'Virginity Tests' for Egyptian Women Protesters
When it comes to devising ways of stripping peaceful protesters of their dignity, the Egyptian military may have just set a new standard for outrage: Egyptian women arrested during a peaceful protest in Tahrir Square earlier this month were forced to take “virginity tests.”
Make no doubt about it, this constitutes torture, and the Egyptian military knows it. Amnesty International has been told by women protesters that they were beaten, given electric shocks, subjected to strip searches while being photographed by male soldiers, then forced to submit to ‘virginity checks’ and threatened with prostitution charges. At least 18 women were held in military detention following the March 9 protests.
“Forcing women to have ‘virginity tests’ is utterly unacceptable. Its purpose is to degrade women because they are women,” said Amnesty International. “All members of the medical profession must refuse to take part in such so-called ‘tests’.”
According to the women, the man in white coat who conducted the tests threatened them with prostitution charges if they weren’t found to be virgins. One woman who said she was a virgin but was judged to have failed the test was then beaten and given electric shocks.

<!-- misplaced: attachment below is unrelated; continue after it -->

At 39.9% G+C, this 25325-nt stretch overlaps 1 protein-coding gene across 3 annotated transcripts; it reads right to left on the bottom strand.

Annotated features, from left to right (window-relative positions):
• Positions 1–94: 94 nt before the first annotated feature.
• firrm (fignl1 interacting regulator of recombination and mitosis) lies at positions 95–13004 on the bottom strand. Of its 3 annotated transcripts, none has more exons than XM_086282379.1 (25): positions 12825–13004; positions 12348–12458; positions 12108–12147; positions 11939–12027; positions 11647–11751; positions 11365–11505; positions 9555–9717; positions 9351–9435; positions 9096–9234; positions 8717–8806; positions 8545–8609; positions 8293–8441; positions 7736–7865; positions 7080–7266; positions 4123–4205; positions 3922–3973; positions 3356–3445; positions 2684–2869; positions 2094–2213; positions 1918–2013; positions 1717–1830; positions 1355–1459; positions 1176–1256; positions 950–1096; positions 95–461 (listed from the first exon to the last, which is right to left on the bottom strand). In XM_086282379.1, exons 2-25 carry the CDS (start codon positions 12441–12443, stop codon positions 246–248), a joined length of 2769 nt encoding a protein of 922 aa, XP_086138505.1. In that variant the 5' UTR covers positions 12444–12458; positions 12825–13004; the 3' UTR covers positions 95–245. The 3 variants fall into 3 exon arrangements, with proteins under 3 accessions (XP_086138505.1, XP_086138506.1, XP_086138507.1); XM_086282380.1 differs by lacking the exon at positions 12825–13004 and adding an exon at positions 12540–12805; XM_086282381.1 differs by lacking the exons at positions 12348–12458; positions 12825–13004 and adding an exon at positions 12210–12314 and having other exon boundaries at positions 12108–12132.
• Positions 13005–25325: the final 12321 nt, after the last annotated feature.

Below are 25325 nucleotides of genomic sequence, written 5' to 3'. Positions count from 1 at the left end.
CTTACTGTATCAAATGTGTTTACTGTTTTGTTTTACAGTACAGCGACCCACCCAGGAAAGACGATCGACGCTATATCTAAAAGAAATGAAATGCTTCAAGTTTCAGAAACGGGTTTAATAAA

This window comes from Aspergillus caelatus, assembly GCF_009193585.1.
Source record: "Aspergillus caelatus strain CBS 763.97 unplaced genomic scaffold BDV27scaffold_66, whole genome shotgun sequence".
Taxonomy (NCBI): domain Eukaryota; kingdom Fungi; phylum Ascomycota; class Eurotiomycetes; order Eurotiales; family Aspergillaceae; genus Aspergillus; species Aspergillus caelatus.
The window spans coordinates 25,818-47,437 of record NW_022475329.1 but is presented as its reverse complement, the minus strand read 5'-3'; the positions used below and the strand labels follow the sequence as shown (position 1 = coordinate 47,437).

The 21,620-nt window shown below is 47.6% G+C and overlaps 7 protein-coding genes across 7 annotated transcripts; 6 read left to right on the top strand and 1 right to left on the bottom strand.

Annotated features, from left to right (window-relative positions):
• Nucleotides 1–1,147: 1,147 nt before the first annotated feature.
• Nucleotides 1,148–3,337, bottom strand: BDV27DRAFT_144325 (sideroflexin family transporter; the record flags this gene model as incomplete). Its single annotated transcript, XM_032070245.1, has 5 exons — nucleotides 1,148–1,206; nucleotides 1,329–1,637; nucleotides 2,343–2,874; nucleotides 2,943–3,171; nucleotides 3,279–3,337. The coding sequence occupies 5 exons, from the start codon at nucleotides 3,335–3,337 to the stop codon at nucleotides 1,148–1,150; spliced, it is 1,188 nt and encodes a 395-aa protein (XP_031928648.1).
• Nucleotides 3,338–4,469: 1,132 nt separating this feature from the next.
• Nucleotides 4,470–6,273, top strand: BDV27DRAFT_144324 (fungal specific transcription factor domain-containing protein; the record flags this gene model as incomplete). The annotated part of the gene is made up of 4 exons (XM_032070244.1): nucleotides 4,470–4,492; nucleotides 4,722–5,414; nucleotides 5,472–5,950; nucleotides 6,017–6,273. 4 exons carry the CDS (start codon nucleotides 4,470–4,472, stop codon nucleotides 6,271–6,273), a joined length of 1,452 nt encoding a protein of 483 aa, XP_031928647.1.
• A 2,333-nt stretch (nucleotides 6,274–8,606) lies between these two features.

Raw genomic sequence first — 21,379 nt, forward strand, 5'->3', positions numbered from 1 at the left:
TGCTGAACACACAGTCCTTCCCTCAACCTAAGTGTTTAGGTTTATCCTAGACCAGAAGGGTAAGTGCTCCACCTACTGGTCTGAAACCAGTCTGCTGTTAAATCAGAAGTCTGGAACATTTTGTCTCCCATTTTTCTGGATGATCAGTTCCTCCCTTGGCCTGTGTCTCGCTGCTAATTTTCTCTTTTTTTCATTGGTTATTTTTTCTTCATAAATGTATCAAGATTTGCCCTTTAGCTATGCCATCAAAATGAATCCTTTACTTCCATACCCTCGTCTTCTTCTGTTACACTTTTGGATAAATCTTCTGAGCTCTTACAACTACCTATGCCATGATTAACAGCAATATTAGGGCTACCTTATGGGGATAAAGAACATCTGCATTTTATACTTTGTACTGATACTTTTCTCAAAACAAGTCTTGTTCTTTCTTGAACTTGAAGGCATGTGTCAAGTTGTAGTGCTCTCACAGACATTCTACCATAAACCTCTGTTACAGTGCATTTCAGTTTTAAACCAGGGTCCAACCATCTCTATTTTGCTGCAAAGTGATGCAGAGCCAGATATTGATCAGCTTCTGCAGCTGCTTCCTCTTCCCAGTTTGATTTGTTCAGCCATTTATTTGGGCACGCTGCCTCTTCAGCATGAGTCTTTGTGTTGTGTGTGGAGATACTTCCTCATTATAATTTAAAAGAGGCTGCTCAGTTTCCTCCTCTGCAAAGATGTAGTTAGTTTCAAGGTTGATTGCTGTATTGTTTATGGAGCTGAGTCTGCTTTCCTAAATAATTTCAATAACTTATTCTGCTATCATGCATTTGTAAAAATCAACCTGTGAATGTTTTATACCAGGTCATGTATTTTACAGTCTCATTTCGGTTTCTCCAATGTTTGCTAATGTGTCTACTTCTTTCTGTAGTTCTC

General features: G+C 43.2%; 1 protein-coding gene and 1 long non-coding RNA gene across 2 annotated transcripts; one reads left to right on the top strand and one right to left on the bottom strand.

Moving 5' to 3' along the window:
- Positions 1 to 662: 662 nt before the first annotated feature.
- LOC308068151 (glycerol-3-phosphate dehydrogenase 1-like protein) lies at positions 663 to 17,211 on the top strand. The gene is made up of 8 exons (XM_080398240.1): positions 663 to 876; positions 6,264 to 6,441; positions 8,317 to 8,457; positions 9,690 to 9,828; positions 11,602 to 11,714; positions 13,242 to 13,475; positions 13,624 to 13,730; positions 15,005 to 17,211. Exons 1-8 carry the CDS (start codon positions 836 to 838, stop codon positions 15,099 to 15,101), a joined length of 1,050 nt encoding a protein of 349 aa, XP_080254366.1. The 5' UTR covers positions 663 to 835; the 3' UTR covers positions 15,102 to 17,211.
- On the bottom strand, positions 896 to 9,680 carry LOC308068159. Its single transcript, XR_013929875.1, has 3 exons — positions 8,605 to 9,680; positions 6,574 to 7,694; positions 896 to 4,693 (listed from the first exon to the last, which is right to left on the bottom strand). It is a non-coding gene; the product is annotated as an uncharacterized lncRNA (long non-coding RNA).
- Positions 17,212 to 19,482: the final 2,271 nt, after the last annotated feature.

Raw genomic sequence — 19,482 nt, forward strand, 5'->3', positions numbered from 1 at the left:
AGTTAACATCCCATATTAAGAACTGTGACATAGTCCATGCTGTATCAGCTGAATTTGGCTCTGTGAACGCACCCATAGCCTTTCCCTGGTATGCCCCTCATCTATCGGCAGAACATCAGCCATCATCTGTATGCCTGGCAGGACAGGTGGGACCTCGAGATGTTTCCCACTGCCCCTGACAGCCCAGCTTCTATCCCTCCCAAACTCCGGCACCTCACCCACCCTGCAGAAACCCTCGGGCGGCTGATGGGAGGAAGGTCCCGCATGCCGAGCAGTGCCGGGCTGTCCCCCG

17 women detained in the military prison were brought before a military court on March 11 and released two days later. Several received one-year suspended prison sentences.
All of this is in the context of rising concerns that women, who were at the forefront of the protests that led to President Mubarak’s resignation, are being forced to the background in the development of a new Egypt.
Not only were women left off of the panel of experts that recommended constitutional reforms, but the military crackdown on March 9 protest seems to have been intended to signal a status quo and that the discrimination faced by women and religious and social minorities under the Mubarak regime would continue.
But consider this: Egyptian women will not be left behind. They celebrated the Jan. 25 uprising, but they did not declare victory. The women will return to the streets; they are not in need of rescue as much as solidarity. We should join them in their message for the Egyptian military: The Jan. 25 uprising did not occur so that Egypt could replace shocking and degrading behavior by one ruler with that of another.
For more on the March 9 protests, click here.